A Subject-specific Three-dimensional Model of the Human Hand and Wrist
Flecther-Bott, KZ; Akrami, M; Javadi, A; et al.Benattayallah, A; Dibaj, M; Wall, T
Date: 10 July 2018
World Council of Biomechanics
Computer-aided tissue engineering has led to the production of subject-specific, in vivo models of joints which provide valuable information regarding the causes and treatment of joint disease. There is a lack of models for complex joints such as the human hand and wrist which consider all comprising tissues, whilst achieving ...
Computer-aided tissue engineering has led to the production of subject-specific, in vivo models of joints which provide valuable information regarding the causes and treatment of joint disease. There is a lack of models for complex joints such as the human hand and wrist which consider all comprising tissues, whilst achieving convergence using only physiological loading conditions. This paper aims to create a holistic, subjectspecific, three-dimensional, in vivo model of the hand and wrist, with physiological loading conditions in order to better understand the joint’s behaviour. A threedimensional finite element model of the hand and wrist was constructed using ABAQUS based on individualised Magnetic Resonance Images. The MR image data were converted into a solid model using the medical imaging software SCANIP. Physiological loading conditions during gripping were applied to the hand in neutral position, based on available references. The results show that the maximum von Mises stress was located on the scaphoid (596.2 MPa). A majority of model elements (96.8%) had stresses which were within the expected physiological range of up to 50 MPa. The average bone von Mises stress was 17.16 MPa. The second digit was discovered to be the least integral to gripping, and the first, third and fourth, the most integral. The extensor hood was found to be most prone to tearing on the second and third digits. The scaphoid was the most likely to fracture and the most important for stability as it plays a vital role in preventing ‘zig-zag’ collapse of the wrist. The lunate was revealed to be more integral to stability than the capitate. The distribution of stress in the phalanges and metacarpals highlight the importance of the thenar eminence, hypothenar and flexor pollicis muscles to gripping. The distinct types of soft tissue were not constructed separately, instead, they were all assumed to be one unique bulk of soft tissue embedding the 27 hand and wrist bones. The cartilage layers were modelled in each joint to simulate the artiuclating behaviour of the human hand joints while the ligaments transfer the loads from one bone to another. The model was verified by examining the difference between the input and output forces; a comparatively small difference (9.9%) indicated that the model had converged reasonably well. The model was shown to be exhibiting quasi-static behaviour because kinetic energy was negligible compared to internal strain energy. Thus, the model was simplified by negating time and inertial mass. The model was validated by comparison to existing literature .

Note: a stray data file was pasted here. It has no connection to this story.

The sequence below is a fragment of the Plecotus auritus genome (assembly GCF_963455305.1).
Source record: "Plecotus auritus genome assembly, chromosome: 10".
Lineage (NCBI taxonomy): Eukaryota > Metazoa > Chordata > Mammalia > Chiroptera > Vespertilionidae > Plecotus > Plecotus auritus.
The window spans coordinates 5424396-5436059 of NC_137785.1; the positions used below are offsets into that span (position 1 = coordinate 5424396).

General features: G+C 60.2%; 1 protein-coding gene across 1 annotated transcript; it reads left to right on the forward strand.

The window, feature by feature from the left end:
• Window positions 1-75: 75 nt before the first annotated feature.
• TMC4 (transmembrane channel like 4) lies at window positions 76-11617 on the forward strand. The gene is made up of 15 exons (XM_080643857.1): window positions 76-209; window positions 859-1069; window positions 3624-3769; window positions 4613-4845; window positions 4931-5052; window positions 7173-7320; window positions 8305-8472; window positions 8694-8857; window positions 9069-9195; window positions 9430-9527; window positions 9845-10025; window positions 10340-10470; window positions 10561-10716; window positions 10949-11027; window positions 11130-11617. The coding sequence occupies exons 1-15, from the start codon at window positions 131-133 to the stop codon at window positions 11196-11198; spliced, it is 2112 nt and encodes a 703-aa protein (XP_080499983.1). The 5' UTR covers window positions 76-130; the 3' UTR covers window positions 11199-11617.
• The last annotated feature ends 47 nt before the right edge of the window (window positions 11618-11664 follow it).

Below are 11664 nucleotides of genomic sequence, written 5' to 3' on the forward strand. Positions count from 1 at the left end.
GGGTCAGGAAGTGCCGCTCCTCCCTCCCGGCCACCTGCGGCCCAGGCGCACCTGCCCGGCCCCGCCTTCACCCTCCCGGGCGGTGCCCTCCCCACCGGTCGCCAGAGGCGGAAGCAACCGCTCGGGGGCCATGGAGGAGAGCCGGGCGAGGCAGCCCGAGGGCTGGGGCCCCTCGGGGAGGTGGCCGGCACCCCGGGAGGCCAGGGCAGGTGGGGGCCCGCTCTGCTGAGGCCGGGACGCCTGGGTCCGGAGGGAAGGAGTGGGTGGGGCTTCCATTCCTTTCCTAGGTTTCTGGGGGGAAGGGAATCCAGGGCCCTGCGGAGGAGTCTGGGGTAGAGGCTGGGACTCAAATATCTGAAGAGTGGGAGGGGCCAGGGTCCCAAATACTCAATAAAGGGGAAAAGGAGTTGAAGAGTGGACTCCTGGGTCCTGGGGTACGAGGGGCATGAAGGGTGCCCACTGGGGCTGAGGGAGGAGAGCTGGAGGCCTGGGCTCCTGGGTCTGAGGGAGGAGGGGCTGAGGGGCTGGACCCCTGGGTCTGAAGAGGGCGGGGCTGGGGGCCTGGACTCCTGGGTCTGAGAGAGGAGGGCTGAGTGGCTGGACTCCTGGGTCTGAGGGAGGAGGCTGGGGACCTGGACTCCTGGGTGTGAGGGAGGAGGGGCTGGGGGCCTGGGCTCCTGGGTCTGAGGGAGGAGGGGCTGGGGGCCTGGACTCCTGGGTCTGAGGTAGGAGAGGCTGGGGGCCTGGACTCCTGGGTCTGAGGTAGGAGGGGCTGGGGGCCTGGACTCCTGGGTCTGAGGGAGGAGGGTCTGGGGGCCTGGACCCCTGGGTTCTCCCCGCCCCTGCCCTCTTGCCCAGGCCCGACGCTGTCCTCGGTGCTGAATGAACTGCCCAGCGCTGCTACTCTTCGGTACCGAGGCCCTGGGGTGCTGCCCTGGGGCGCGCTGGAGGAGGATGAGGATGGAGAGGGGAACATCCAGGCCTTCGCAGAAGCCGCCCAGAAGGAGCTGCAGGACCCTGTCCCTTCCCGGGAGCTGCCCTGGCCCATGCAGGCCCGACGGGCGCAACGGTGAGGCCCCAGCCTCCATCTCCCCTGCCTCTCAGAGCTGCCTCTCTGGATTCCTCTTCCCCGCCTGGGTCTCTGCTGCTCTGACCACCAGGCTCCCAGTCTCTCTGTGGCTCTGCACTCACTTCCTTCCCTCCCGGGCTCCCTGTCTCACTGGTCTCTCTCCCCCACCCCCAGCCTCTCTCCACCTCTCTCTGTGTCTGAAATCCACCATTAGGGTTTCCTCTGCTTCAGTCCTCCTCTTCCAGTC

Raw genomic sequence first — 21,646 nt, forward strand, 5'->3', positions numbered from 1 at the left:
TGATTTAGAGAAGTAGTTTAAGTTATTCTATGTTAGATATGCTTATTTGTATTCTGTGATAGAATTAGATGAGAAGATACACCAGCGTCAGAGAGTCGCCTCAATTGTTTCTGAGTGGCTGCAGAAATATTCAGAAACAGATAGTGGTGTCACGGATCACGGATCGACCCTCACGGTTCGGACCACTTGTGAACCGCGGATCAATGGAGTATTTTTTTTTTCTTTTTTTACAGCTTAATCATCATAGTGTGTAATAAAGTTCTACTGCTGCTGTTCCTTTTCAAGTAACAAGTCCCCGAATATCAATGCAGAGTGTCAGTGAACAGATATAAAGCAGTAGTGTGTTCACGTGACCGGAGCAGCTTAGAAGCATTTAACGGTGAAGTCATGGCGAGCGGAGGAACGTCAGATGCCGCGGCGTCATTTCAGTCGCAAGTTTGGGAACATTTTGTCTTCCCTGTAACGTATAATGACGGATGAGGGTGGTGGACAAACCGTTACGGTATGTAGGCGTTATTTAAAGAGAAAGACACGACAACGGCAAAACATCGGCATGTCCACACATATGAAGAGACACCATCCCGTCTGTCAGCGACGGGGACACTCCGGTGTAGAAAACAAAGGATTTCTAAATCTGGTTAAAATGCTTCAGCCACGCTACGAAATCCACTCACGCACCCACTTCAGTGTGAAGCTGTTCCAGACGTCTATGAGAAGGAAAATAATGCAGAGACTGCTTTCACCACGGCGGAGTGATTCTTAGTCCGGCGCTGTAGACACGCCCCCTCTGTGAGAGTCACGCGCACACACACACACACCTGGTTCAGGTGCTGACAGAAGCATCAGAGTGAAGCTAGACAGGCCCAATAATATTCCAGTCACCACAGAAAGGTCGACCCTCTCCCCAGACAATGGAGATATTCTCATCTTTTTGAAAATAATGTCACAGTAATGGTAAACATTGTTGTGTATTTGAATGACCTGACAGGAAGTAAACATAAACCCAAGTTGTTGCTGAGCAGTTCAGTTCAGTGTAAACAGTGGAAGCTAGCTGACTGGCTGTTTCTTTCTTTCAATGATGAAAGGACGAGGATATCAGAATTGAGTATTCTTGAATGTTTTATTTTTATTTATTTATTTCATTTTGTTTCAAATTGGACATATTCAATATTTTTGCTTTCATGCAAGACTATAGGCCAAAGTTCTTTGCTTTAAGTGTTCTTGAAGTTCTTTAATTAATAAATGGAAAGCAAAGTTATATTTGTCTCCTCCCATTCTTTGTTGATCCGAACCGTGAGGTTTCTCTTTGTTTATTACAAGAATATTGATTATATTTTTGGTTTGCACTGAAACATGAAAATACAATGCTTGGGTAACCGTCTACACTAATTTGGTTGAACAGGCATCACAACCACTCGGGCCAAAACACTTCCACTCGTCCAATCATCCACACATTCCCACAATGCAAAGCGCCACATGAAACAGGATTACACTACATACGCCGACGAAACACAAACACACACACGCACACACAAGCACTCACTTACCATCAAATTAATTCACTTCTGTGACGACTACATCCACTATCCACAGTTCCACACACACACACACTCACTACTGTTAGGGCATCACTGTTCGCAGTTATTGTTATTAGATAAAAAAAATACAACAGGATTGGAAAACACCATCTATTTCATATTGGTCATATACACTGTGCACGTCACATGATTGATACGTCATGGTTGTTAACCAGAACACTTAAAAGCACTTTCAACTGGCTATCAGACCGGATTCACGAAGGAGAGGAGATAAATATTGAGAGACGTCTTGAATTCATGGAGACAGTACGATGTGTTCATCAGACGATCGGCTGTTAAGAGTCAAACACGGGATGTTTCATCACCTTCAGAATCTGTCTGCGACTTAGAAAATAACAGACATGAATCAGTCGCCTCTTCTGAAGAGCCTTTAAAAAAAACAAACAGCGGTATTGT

College of Engineering, Mathematics and Physical Sciences
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